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Innovation and procurement: tracking down the Holy Grail

Source: Public Sector Executive Sept/Oct 2012

Procurement offers a means to channel billions to the UK’s most innovative businesses. Stian Westlake, executive director of UK innovation foundation, Nesta, explains not only why it is critical, but how to make it happen.

The debate about Plan A or Plan B rages now as fiercely as it did in 2008. But the prospects for economic recovery in the UK look uncertain at best. Nesta’s recent report ‘Plan I’ – for innovation-led growth – argues that if we want sustainable growth, the government needs to put in place policies to foster innovation.

One important but neglected tool at the government’s disposal is public procurement. Used effectively, this can channel unprecedented amounts of investment into the UK’s innovative, high-growth businesses at no cost to the taxpayer.

A £24bn innovation shortfall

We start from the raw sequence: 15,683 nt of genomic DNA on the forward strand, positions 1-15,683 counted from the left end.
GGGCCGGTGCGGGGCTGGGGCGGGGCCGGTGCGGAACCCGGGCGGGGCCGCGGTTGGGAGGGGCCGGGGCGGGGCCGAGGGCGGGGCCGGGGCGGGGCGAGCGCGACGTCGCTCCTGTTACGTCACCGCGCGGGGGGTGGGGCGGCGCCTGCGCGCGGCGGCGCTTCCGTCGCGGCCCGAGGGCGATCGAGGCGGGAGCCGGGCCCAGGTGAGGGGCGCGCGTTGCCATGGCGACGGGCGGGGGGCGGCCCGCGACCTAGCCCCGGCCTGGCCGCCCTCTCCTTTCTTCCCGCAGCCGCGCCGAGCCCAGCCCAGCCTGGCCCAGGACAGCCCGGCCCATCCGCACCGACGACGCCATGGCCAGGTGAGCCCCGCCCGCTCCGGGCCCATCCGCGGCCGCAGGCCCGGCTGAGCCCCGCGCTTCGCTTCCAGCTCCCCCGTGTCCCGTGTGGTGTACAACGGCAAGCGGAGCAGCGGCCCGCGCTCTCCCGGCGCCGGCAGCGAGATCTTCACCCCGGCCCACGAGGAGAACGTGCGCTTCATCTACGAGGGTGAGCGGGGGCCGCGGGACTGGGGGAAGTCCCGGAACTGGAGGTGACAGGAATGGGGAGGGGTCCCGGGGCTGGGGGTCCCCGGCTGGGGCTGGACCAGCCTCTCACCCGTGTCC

Businesses in the UK are investing far less in innovation than they used to. That means less R&D, less investment in designing new products, less training of staff to deliver new services: less of the investment that our businesses need to put them ahead of the competition both at home and abroad. The shortfall in 2011 was as much as £24bn, four or five times what the UK government spends on scientific and technological research in a year. It is not government’s job to fill this hole entirely. However, through smart use of the £220bn procurement budget, government can help encourage business investment.

It is often argued that just a small proportion of the procurement budget would make a big difference in the quest to innovative businesses.

If 1% of government procurement (approximately £2.2 billion) was spent with business, encouraging them to innovate, this would still be ten times the total amount currently invested by venture capitalists in the UK. This is because in 2011, total early stage financing stood at £224m.